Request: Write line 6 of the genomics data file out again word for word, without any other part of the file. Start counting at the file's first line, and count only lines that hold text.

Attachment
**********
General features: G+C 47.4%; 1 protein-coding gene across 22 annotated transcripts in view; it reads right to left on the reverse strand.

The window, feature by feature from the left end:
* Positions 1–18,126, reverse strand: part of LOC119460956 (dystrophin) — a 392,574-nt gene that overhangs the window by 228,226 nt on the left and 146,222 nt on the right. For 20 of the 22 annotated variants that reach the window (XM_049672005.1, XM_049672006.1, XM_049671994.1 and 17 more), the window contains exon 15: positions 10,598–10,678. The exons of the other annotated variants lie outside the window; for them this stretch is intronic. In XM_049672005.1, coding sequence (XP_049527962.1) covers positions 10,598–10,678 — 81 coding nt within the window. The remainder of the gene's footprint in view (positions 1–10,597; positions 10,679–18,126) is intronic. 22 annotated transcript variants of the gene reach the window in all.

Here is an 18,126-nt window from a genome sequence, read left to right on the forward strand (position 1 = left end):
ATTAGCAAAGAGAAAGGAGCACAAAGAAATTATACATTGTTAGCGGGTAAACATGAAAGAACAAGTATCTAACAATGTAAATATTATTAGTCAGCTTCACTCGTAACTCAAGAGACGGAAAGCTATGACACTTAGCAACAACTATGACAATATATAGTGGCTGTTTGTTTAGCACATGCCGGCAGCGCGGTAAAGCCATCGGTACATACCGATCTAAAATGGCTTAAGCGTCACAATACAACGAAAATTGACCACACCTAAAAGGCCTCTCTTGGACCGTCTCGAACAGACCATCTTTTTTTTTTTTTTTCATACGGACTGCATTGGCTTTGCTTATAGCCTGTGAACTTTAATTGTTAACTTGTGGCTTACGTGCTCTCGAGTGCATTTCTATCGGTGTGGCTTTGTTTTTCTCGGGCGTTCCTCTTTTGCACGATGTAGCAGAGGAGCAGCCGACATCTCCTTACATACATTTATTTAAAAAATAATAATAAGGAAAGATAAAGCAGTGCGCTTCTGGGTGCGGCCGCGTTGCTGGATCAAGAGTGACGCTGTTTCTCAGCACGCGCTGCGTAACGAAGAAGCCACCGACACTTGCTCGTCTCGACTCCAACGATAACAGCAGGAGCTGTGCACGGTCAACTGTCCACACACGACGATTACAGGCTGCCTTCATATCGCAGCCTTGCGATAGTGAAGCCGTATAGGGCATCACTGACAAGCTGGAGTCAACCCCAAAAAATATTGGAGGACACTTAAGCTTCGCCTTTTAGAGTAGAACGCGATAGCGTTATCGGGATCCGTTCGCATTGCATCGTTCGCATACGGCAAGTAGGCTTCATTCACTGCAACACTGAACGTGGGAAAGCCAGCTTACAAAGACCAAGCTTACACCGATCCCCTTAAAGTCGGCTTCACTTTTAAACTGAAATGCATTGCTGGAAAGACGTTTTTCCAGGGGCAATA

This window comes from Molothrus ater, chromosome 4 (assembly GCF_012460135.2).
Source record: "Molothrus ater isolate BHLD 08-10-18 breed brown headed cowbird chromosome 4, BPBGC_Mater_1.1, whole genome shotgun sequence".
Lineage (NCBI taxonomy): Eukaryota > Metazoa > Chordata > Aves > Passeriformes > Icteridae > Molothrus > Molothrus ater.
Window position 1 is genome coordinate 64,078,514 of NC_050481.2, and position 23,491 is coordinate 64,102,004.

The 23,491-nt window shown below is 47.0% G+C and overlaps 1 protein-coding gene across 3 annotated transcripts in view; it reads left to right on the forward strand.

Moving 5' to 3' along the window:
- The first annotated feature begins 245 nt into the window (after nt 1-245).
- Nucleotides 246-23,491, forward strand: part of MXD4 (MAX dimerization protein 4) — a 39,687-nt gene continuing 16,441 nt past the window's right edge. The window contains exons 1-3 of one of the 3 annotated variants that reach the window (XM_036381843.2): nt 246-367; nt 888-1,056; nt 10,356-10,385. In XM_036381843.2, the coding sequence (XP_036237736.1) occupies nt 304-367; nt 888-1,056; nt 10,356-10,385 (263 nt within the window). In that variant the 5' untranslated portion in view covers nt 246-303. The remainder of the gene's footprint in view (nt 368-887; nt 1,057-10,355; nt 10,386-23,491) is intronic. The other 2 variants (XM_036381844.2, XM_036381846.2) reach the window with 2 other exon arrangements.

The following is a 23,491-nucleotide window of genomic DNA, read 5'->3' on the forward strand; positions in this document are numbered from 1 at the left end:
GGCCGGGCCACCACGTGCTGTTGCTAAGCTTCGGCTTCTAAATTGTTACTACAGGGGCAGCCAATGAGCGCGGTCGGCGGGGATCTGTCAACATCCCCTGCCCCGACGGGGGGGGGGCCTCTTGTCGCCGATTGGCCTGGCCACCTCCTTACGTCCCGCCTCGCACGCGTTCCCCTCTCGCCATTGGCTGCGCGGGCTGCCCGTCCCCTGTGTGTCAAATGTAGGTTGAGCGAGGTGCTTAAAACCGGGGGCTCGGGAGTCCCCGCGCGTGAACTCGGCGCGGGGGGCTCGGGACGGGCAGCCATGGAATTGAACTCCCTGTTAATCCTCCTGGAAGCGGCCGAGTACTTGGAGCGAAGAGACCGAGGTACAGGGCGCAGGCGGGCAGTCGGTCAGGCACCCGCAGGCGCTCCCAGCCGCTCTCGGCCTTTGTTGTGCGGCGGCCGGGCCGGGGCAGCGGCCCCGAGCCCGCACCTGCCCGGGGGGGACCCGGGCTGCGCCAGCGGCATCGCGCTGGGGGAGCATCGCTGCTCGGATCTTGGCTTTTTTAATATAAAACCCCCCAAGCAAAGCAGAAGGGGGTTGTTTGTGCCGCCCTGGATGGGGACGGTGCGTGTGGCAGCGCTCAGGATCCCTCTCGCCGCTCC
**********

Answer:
This window comes from Molothrus ater, chromosome 4 (assembly GCF_012460135.2).